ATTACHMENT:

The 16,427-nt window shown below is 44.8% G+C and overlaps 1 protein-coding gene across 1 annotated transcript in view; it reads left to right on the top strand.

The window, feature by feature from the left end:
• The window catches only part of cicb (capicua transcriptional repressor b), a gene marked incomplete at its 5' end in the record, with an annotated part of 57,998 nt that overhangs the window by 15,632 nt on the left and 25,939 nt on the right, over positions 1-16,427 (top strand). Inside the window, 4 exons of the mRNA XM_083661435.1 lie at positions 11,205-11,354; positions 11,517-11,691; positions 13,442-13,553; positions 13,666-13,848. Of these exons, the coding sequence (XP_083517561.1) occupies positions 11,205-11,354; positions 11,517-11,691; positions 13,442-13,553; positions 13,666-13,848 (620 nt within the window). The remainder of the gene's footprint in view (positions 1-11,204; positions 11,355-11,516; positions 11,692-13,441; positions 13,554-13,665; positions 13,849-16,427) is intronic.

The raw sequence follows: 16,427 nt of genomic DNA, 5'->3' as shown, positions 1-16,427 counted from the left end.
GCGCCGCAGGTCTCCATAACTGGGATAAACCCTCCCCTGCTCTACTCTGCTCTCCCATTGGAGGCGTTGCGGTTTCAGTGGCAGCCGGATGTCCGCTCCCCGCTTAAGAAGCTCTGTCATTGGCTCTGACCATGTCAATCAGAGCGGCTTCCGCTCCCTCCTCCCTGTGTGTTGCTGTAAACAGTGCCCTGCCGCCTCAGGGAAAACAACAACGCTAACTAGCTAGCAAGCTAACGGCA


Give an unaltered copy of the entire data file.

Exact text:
The 16,427-nt window shown below is 44.8% G+C and overlaps 1 protein-coding gene across 1 annotated transcript in view; it reads left to right on the top strand.

The window, feature by feature from the left end:
• The window catches only part of cicb (capicua transcriptional repressor b), a gene marked incomplete at its 5' end in the record, with an annotated part of 57,998 nt that overhangs the window by 15,632 nt on the left and 25,939 nt on the right, over positions 1-16,427 (top strand). Inside the window, 4 exons of the mRNA XM_083661435.1 lie at positions 11,205-11,354; positions 11,517-11,691; positions 13,442-13,553; positions 13,666-13,848. Of these exons, the coding sequence (XP_083517561.1) occupies positions 11,205-11,354; positions 11,517-11,691; positions 13,442-13,553; positions 13,666-13,848 (620 nt within the window). The remainder of the gene's footprint in view (positions 1-11,204; positions 11,355-11,516; positions 11,692-13,441; positions 13,554-13,665; positions 13,849-16,427) is intronic.

The raw sequence follows: 16,427 nt of genomic DNA, 5'->3' as shown, positions 1-16,427 counted from the left end.
GCGCCGCAGGTCTCCATAACTGGGATAAACCCTCCCCTGCTCTACTCTGCTCTCCCATTGGAGGCGTTGCGGTTTCAGTGGCAGCCGGATGTCCGCTCCCCGCTTAAGAAGCTCTGTCATTGGCTCTGACCATGTCAATCAGAGCGGCTTCCGCTCCCTCCTCCCTGTGTGTTGCTGTAAACAGTGCCCTGCCGCCTCAGGGAAAACAACAACGCTAACTAGCTAGCAAGCTAACGGCA